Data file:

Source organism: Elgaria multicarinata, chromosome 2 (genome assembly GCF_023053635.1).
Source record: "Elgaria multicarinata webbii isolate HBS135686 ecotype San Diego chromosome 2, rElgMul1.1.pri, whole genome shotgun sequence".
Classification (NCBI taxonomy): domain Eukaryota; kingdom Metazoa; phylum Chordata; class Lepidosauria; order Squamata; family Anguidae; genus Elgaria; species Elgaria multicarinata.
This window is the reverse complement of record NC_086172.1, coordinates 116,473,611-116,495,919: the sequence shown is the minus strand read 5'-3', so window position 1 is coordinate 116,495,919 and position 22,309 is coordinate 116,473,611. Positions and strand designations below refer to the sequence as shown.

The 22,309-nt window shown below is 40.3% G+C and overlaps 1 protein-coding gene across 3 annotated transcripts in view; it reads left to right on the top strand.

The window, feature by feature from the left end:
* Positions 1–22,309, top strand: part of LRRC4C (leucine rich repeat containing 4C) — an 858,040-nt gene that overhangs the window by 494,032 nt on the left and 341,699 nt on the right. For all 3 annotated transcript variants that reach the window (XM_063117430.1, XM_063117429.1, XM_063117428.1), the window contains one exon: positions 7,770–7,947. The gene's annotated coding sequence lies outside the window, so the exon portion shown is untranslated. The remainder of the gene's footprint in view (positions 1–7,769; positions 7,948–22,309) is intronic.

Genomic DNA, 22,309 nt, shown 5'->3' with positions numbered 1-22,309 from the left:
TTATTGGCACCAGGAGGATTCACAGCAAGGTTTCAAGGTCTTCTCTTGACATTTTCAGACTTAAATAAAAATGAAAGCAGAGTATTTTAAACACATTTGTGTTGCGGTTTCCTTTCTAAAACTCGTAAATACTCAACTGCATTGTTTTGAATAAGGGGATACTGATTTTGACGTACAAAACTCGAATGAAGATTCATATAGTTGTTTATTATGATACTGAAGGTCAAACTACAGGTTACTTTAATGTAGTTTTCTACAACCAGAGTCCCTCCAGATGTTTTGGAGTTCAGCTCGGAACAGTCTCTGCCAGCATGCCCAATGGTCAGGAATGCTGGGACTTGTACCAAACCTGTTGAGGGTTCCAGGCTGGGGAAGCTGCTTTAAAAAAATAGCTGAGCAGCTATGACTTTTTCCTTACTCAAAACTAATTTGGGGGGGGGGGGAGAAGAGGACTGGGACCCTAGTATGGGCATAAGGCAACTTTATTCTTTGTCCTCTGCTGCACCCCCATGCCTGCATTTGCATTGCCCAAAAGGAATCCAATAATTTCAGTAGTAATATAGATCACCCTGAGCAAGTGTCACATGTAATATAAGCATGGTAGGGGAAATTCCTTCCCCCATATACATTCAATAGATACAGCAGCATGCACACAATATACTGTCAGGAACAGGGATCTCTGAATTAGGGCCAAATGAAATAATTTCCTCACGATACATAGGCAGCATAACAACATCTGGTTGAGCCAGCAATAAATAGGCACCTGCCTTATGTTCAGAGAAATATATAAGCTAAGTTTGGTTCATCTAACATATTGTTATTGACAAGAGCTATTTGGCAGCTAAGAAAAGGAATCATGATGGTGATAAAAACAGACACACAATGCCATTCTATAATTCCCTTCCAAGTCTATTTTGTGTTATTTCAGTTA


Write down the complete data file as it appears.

Source organism: Elgaria multicarinata, chromosome 2 (genome assembly GCF_023053635.1).
Source record: "Elgaria multicarinata webbii isolate HBS135686 ecotype San Diego chromosome 2, rElgMul1.1.pri, whole genome shotgun sequence".
Classification (NCBI taxonomy): domain Eukaryota; kingdom Metazoa; phylum Chordata; class Lepidosauria; order Squamata; family Anguidae; genus Elgaria; species Elgaria multicarinata.
This window is the reverse complement of record NC_086172.1, coordinates 116,473,611-116,495,919: the sequence shown is the minus strand read 5'-3', so window position 1 is coordinate 116,495,919 and position 22,309 is coordinate 116,473,611. Positions and strand designations below refer to the sequence as shown.

The 22,309-nt window shown below is 40.3% G+C and overlaps 1 protein-coding gene across 3 annotated transcripts in view; it reads left to right on the top strand.

The window, feature by feature from the left end:
* Positions 1–22,309, top strand: part of LRRC4C (leucine rich repeat containing 4C) — an 858,040-nt gene that overhangs the window by 494,032 nt on the left and 341,699 nt on the right. For all 3 annotated transcript variants that reach the window (XM_063117430.1, XM_063117429.1, XM_063117428.1), the window contains one exon: positions 7,770–7,947. The gene's annotated coding sequence lies outside the window, so the exon portion shown is untranslated. The remainder of the gene's footprint in view (positions 1–7,769; positions 7,948–22,309) is intronic.

Genomic DNA, 22,309 nt, shown 5'->3' with positions numbered 1-22,309 from the left:
TTATTGGCACCAGGAGGATTCACAGCAAGGTTTCAAGGTCTTCTCTTGACATTTTCAGACTTAAATAAAAATGAAAGCAGAGTATTTTAAACACATTTGTGTTGCGGTTTCCTTTCTAAAACTCGTAAATACTCAACTGCATTGTTTTGAATAAGGGGATACTGATTTTGACGTACAAAACTCGAATGAAGATTCATATAGTTGTTTATTATGATACTGAAGGTCAAACTACAGGTTACTTTAATGTAGTTTTCTACAACCAGAGTCCCTCCAGATGTTTTGGAGTTCAGCTCGGAACAGTCTCTGCCAGCATGCCCAATGGTCAGGAATGCTGGGACTTGTACCAAACCTGTTGAGGGTTCCAGGCTGGGGAAGCTGCTTTAAAAAAATAGCTGAGCAGCTATGACTTTTTCCTTACTCAAAACTAATTTGGGGGGGGGGGGAGAAGAGGACTGGGACCCTAGTATGGGCATAAGGCAACTTTATTCTTTGTCCTCTGCTGCACCCCCATGCCTGCATTTGCATTGCCCAAAAGGAATCCAATAATTTCAGTAGTAATATAGATCACCCTGAGCAAGTGTCACATGTAATATAAGCATGGTAGGGGAAATTCCTTCCCCCATATACATTCAATAGATACAGCAGCATGCACACAATATACTGTCAGGAACAGGGATCTCTGAATTAGGGCCAAATGAAATAATTTCCTCACGATACATAGGCAGCATAACAACATCTGGTTGAGCCAGCAATAAATAGGCACCTGCCTTATGTTCAGAGAAATATATAAGCTAAGTTTGGTTCATCTAACATATTGTTATTGACAAGAGCTATTTGGCAGCTAAGAAAAGGAATCATGATGGTGATAAAAACAGACACACAATGCCATTCTATAATTCCCTTCCAAGTCTATTTTGTGTTATTTCAGTTA